Lenders may repeat request for December quarter if the account does not get resolved in Q3 or, at least, in early January
The Reserve Bank of India (RBI) had allowed banks a dispensation from maintaining 100% provisions against their exposures to Essar Steel in the July-September quarter, two senior bankers said. The regulatory relief had been granted on a joint request from banks, who were expecting a full resolution in the account during the October-December quarter.
A similar request may be made again for the December quarter if the account does not get resolved in Q3 or, at least, in early January.
“This was a dispensation given specifically for Essar Steel because ArcelorMittal’s bid had been approved by the CoC (committee of creditors),” an executive with a large public-sector bank (PSB) said. “We will wait to see what happens in December and then take a call on making another request.”
State Bank of India (SBI) had referred Essar Steel to the National Company Law Tribunal (NCLT) under Section 7 of the Insolvency and Bankruptcy Code (IBC) in 2017. Thereafter, the company, which owed banks `44,397 crore at the end of March 2017, has seen furious bidding activity as well as a high level of litigation.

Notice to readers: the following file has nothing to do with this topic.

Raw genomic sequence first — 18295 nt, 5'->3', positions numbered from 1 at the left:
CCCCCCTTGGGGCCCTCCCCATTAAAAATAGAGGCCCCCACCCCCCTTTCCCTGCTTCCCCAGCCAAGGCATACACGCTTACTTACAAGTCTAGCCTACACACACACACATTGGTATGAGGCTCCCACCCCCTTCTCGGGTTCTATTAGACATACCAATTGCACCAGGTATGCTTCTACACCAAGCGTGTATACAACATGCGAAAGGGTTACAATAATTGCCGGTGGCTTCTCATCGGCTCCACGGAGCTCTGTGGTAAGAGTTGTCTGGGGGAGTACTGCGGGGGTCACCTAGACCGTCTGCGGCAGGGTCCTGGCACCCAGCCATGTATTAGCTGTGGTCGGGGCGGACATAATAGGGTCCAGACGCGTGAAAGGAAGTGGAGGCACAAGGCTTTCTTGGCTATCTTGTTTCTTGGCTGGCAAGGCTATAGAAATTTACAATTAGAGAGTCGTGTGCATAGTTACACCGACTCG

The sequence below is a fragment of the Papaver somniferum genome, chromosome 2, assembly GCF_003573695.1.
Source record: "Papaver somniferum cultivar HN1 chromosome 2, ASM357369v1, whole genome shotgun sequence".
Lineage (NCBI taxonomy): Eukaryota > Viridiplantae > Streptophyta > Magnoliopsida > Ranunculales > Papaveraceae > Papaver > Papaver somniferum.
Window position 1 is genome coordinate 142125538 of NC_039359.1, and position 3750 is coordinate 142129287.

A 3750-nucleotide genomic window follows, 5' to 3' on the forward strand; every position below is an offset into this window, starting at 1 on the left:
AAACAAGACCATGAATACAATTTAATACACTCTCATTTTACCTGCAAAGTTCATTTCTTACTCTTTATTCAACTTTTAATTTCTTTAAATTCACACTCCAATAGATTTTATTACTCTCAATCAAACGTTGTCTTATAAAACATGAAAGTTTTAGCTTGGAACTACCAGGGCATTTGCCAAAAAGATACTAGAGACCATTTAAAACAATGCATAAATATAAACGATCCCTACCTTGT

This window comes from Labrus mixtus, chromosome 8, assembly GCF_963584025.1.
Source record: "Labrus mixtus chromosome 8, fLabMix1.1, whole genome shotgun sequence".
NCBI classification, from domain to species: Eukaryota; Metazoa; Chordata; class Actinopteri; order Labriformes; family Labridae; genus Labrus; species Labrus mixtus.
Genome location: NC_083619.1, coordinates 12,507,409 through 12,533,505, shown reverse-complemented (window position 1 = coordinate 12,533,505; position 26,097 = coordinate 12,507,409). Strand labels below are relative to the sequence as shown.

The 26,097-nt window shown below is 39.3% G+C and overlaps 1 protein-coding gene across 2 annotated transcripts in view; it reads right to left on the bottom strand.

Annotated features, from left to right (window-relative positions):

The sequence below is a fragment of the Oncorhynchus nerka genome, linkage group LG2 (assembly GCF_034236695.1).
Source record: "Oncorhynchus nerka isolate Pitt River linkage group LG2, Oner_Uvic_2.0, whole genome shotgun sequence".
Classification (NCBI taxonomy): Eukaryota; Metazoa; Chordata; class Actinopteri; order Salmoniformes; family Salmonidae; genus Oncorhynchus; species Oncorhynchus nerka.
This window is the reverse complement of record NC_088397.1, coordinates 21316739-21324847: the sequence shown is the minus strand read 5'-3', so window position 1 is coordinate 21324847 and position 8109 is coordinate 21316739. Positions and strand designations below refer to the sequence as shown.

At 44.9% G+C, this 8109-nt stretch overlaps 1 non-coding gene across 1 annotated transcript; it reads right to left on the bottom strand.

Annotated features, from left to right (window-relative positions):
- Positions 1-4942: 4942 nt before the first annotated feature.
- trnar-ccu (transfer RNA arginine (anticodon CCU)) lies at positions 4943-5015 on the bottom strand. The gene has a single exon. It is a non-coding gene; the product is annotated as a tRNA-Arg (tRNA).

As per the RBI’s July 2014 prudential norms on income recognition, asset classification and provisioning pertaining to advances, assets which remain in the ‘doubtful’ category for more than three years attract provisioning to the extent of 100%, or the entire exposure of a bank to the account. In Essar Steel’s case, this milestone was crossed in Q2 of FY19.
In order to avoid taking a large provisioning hit on account of their exposure, some banks, such as Bank of Baroda (BoB), have already sold their share of loans in Q2. Another large lender, Bank of India (BoI), ran an auction process for its exposure, but eventually chose to hold on to it while setting aside 100% in provisions, as prescribed by RBI norms. “So when the resolution happens, we will get a writeback,” a senior executive at BoI said.
SBI had also considered palming off its chunky exposure to Essar Steel, but changed track in September, following a sooner-than-expected National Company Law Appellate Tribunal order. On October 19, the CoC for Essar Steel declared ArcelorMittal as the highest bidder for the company, preferring them over Anil Agarwal’s Vedanta Group.